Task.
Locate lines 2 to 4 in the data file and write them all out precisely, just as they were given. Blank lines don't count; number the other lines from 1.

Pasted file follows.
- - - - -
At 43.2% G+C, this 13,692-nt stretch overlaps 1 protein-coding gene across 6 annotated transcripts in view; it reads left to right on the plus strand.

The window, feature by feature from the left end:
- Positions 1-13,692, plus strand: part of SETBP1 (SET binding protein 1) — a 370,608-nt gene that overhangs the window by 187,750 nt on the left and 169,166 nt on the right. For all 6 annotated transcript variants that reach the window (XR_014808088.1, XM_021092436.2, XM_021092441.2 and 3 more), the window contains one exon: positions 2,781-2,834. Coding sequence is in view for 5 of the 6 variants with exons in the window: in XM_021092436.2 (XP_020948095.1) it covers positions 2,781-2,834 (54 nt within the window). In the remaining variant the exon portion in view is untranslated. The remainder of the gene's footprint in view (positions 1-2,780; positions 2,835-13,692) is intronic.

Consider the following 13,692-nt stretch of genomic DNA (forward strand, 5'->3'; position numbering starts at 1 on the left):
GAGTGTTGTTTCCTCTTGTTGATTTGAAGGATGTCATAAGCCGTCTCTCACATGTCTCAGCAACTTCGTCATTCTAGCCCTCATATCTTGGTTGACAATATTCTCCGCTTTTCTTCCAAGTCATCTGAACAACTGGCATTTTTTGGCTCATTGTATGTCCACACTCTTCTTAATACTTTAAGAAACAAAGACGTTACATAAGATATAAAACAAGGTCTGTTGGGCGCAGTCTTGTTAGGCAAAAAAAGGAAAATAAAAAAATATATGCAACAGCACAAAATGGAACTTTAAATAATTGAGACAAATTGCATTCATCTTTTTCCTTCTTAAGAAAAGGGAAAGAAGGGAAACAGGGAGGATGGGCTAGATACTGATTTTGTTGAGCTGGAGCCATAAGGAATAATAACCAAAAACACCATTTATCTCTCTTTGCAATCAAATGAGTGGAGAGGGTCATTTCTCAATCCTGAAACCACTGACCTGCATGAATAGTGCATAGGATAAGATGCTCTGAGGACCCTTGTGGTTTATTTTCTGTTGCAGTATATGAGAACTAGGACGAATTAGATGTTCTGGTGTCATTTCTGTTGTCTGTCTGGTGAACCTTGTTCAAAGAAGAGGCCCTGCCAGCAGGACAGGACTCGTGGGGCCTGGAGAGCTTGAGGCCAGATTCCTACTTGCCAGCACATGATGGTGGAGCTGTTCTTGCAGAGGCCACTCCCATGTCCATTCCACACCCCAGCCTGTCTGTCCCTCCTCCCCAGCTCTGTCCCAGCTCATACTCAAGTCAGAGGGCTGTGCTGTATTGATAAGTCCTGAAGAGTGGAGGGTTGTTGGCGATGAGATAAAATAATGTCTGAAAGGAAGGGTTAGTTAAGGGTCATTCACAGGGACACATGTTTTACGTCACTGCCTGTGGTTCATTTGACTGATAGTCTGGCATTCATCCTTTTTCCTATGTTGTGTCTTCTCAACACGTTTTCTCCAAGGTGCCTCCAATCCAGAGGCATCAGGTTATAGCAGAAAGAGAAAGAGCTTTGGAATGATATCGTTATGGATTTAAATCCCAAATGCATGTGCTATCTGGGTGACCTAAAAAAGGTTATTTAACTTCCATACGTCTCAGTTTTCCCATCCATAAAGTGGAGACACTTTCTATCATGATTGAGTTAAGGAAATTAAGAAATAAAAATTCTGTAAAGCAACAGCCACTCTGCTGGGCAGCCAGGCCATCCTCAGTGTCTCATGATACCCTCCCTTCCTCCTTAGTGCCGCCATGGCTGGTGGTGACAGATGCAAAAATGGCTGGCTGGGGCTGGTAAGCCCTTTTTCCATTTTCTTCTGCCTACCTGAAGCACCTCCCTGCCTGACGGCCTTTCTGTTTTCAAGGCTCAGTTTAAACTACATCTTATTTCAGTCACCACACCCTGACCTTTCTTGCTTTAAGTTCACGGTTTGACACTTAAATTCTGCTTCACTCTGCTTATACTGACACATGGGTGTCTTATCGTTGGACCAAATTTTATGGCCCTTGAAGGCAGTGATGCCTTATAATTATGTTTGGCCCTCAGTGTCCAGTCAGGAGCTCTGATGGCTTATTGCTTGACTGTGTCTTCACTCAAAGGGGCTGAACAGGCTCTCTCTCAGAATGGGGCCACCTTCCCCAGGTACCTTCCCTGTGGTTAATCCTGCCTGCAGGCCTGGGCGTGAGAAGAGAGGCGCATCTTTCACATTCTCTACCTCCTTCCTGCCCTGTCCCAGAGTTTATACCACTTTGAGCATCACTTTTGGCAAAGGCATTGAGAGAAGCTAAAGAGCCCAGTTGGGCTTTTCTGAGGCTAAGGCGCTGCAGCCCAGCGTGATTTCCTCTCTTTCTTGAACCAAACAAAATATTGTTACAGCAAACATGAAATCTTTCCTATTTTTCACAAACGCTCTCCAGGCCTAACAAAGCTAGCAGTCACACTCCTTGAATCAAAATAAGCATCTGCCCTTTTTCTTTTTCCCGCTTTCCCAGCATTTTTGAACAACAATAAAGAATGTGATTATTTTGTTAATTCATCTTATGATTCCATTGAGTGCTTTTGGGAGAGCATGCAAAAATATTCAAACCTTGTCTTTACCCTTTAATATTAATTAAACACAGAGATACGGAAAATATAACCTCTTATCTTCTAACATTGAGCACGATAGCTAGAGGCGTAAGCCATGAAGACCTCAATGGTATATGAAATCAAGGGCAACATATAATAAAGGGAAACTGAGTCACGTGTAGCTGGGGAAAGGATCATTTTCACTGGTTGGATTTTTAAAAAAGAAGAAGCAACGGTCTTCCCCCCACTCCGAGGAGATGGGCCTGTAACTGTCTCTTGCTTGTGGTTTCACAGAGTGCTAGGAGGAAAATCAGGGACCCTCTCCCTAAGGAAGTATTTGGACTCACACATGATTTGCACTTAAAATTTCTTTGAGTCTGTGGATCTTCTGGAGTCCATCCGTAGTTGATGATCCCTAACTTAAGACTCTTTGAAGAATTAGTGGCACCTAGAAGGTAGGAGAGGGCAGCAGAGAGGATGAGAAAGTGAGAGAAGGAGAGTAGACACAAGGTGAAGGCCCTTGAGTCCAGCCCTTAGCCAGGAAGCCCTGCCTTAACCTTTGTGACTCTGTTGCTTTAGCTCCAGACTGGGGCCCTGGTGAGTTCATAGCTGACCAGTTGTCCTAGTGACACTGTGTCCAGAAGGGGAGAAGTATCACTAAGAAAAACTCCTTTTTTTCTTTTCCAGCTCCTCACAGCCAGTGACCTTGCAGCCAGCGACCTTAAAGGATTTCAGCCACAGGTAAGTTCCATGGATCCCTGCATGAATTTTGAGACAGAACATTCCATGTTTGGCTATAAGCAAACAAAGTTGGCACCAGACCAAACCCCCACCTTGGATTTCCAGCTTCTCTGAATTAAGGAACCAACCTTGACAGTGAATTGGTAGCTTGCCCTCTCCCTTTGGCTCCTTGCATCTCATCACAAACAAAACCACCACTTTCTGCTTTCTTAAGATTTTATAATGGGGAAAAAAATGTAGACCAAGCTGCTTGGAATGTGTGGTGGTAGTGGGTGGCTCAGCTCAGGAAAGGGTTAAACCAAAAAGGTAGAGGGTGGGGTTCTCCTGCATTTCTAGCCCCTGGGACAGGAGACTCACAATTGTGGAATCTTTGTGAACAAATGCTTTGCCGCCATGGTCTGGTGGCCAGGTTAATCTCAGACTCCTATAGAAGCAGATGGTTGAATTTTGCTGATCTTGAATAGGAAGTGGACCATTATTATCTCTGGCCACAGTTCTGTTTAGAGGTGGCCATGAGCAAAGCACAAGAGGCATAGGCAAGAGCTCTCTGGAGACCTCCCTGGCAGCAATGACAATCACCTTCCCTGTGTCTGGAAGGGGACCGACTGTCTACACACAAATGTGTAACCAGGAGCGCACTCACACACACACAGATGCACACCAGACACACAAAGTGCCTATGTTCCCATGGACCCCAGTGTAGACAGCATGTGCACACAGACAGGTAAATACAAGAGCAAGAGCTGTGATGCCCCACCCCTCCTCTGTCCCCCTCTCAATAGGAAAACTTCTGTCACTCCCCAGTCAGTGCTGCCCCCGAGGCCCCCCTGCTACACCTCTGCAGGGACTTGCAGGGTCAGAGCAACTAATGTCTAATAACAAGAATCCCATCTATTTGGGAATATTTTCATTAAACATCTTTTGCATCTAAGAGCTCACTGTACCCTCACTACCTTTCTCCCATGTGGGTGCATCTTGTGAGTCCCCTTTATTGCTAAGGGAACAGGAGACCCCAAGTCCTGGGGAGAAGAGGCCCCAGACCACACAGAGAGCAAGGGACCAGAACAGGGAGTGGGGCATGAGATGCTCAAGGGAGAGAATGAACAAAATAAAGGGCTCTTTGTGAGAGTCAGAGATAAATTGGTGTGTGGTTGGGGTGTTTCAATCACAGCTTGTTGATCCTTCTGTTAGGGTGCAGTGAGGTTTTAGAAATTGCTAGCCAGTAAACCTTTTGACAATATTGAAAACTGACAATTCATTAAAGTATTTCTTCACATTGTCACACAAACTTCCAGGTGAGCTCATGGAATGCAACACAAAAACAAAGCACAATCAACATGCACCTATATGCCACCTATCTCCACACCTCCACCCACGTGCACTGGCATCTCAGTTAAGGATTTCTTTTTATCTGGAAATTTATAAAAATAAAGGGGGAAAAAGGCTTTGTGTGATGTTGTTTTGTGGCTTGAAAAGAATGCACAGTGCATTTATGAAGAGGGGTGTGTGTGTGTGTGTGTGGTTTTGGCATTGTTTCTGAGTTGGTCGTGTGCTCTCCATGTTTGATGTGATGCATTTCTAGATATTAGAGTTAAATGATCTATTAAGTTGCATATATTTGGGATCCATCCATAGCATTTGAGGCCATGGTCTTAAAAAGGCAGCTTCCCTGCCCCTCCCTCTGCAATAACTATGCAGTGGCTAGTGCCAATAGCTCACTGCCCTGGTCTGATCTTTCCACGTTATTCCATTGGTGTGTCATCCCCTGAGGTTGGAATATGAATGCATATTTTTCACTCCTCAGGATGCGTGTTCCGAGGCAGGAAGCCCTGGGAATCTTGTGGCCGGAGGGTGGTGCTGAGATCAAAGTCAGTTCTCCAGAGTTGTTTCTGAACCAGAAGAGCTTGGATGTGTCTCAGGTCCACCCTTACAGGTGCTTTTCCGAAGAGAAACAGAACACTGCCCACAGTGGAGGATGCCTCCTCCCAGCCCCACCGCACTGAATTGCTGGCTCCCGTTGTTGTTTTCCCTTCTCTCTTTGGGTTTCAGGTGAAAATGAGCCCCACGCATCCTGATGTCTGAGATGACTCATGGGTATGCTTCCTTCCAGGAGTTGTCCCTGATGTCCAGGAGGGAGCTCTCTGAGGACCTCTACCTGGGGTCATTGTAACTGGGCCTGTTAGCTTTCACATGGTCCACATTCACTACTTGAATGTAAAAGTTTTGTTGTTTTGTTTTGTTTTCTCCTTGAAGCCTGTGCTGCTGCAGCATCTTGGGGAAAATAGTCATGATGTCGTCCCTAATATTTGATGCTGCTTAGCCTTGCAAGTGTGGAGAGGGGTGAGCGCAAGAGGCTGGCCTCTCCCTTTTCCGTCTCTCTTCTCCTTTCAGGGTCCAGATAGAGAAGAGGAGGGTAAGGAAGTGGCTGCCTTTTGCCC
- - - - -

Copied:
The window, feature by feature from the left end:
- Positions 1-13,692, plus strand: part of SETBP1 (SET binding protein 1) — a 370,608-nt gene that overhangs the window by 187,750 nt on the left and 169,166 nt on the right. For all 6 annotated transcript variants that reach the window (XR_014808088.1, XM_021092436.2, XM_021092441.2 and 3 more), the window contains one exon: positions 2,781-2,834. Coding sequence is in view for 5 of the 6 variants with exons in the window: in XM_021092436.2 (XP_020948095.1) it covers positions 2,781-2,834 (54 nt within the window). In the remaining variant the exon portion in view is untranslated. The remainder of the gene's footprint in view (positions 1-2,780; positions 2,835-13,692) is intronic.

Consider the following 13,692-nt stretch of genomic DNA (forward strand, 5'->3'; position numbering starts at 1 on the left):